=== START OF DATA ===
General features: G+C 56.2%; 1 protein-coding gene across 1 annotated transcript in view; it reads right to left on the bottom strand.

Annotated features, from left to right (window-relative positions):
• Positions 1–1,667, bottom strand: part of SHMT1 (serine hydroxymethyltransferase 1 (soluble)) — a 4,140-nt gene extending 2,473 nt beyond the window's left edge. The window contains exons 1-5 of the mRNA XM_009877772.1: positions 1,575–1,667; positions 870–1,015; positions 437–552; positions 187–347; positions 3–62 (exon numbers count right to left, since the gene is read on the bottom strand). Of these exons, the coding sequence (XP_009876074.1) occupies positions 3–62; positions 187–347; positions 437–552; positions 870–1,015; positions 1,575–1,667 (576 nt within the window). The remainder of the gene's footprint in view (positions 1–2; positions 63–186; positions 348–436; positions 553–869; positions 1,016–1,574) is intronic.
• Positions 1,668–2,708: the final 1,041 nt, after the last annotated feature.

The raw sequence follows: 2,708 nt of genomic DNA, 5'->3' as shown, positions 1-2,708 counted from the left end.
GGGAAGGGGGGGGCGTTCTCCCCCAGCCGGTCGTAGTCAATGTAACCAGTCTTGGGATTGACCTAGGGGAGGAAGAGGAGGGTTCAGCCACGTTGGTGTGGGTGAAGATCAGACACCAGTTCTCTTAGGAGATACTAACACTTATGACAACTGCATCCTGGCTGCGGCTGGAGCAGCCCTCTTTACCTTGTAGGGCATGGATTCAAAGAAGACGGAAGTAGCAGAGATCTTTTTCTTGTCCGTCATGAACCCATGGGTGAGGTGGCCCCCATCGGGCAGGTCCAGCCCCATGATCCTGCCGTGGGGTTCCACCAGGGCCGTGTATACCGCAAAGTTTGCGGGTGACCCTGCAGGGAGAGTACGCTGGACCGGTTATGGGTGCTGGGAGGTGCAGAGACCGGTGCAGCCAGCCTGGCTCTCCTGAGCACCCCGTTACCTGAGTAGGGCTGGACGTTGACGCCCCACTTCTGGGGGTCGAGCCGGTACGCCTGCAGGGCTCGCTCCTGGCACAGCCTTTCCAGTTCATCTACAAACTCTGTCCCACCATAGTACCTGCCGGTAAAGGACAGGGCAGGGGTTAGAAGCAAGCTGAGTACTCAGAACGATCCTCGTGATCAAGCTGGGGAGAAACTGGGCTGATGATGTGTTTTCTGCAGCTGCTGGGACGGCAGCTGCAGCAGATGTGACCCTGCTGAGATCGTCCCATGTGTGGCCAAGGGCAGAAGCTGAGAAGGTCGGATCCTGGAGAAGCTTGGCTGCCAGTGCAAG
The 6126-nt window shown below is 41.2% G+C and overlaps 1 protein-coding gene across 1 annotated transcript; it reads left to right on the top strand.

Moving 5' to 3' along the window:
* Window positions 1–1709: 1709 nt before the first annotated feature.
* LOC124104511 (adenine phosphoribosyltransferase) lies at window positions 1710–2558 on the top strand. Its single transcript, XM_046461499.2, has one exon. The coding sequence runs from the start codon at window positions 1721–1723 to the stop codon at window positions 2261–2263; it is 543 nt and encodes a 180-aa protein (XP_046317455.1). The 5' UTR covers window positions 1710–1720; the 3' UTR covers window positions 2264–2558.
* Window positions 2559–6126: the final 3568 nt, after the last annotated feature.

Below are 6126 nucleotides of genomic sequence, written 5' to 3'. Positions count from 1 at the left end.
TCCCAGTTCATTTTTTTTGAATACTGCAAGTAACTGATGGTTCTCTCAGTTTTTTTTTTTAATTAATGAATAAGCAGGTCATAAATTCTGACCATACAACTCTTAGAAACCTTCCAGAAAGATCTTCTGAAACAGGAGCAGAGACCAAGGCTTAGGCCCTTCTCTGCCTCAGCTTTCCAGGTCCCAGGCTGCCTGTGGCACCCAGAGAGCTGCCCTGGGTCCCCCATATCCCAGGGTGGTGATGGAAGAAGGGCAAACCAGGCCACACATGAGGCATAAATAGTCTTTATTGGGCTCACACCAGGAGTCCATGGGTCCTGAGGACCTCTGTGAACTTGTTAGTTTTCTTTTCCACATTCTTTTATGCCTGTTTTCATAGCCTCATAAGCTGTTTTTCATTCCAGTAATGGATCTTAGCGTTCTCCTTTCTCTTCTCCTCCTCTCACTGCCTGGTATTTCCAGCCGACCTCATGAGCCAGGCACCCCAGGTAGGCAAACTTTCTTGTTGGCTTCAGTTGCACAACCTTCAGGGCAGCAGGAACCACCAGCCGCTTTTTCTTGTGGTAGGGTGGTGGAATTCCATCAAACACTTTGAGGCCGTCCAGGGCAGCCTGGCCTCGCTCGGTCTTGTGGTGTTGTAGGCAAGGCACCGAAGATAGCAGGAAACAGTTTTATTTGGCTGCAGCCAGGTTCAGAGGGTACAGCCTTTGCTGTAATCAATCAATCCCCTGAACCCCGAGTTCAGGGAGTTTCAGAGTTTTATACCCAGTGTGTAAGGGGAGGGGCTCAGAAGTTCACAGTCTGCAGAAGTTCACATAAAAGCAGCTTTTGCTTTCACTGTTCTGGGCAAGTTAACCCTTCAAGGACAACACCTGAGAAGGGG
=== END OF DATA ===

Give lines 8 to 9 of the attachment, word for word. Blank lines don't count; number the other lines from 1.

Moving 5' to 3' along the window:
* Window positions 1–1709: 1709 nt before the first annotated feature.